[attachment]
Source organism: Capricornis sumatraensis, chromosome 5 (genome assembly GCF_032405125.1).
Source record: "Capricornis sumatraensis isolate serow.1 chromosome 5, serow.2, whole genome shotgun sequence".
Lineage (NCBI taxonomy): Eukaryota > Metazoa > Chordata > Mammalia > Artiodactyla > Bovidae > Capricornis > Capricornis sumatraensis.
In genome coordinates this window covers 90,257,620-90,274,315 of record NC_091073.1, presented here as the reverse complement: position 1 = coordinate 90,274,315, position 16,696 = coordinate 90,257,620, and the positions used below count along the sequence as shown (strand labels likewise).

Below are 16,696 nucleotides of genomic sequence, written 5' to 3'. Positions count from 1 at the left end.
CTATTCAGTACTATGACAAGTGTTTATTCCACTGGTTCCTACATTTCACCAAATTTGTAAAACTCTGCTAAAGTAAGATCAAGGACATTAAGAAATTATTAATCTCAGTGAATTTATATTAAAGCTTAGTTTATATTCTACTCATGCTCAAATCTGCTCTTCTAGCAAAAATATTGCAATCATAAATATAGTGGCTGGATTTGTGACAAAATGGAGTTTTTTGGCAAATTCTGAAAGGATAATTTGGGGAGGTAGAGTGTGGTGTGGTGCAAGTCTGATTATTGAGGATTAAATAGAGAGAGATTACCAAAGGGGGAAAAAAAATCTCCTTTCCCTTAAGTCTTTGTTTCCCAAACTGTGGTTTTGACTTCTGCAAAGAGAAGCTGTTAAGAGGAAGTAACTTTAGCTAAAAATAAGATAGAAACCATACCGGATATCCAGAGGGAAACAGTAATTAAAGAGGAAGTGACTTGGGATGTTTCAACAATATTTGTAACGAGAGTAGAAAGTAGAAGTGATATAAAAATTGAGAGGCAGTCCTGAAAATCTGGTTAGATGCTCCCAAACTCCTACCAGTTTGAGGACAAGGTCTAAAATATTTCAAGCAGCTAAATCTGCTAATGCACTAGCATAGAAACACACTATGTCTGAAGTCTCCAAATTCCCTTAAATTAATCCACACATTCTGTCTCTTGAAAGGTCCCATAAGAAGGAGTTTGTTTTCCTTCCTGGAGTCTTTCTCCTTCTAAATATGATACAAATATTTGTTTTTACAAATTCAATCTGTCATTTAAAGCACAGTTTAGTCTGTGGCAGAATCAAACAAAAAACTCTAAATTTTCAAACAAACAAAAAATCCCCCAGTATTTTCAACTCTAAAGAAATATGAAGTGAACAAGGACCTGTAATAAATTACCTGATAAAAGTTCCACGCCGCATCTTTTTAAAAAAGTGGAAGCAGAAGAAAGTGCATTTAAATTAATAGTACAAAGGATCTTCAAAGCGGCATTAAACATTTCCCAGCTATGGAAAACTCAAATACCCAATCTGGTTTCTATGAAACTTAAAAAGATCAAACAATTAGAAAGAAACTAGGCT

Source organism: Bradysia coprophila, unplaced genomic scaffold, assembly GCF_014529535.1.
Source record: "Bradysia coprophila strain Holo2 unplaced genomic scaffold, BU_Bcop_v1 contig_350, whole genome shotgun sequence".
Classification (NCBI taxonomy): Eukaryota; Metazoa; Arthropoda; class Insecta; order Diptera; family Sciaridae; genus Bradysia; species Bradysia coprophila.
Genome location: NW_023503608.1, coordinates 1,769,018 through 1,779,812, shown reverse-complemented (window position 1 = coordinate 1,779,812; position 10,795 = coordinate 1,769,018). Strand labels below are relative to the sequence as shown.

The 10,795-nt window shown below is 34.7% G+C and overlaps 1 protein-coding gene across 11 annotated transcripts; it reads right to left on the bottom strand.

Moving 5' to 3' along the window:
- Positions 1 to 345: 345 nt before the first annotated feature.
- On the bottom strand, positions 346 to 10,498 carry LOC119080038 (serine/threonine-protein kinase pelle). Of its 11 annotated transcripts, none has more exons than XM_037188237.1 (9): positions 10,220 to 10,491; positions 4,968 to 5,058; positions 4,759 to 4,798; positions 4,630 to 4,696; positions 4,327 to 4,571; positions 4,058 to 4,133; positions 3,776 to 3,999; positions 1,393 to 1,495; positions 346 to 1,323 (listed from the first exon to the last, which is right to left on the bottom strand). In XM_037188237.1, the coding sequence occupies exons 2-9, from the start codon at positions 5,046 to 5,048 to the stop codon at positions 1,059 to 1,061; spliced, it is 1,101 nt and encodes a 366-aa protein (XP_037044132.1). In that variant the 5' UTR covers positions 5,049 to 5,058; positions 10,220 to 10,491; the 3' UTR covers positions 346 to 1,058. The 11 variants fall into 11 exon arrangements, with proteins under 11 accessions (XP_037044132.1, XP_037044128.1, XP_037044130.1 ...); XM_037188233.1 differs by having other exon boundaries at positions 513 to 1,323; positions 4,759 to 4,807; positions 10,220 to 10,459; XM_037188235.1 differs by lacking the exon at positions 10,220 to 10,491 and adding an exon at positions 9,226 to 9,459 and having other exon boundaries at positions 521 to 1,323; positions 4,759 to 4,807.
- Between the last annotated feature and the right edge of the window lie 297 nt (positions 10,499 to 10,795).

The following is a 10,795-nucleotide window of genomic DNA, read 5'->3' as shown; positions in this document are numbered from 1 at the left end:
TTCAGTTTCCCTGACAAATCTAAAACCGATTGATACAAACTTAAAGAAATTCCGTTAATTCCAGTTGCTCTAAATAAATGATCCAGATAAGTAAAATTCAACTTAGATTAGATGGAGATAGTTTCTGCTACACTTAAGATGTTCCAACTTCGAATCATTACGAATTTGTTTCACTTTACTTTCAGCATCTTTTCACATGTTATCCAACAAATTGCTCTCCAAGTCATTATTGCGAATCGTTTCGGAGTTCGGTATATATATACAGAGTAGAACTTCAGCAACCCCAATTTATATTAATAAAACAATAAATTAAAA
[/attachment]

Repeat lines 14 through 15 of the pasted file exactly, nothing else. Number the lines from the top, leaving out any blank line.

- On the bottom strand, positions 346 to 10,498 carry LOC119080038 (serine/threonine-protein kinase pelle). Of its 11 annotated transcripts, none has more exons than XM_037188237.1 (9): positions 10,220 to 10,491; positions 4,968 to 5,058; positions 4,759 to 4,798; positions 4,630 to 4,696; positions 4,327 to 4,571; positions 4,058 to 4,133; positions 3,776 to 3,999; positions 1,393 to 1,495; positions 346 to 1,323 (listed from the first exon to the last, which is right to left on the bottom strand). In XM_037188237.1, the coding sequence occupies exons 2-9, from the start codon at positions 5,046 to 5,048 to the stop codon at positions 1,059 to 1,061; spliced, it is 1,101 nt and encodes a 366-aa protein (XP_037044132.1). In that variant the 5' UTR covers positions 5,049 to 5,058; positions 10,220 to 10,491; the 3' UTR covers positions 346 to 1,058. The 11 variants fall into 11 exon arrangements, with proteins under 11 accessions (XP_037044132.1, XP_037044128.1, XP_037044130.1 ...); XM_037188233.1 differs by having other exon boundaries at positions 513 to 1,323; positions 4,759 to 4,807; positions 10,220 to 10,459; XM_037188235.1 differs by lacking the exon at positions 10,220 to 10,491 and adding an exon at positions 9,226 to 9,459 and having other exon boundaries at positions 521 to 1,323; positions 4,759 to 4,807.
- Between the last annotated feature and the right edge of the window lie 297 nt (positions 10,499 to 10,795).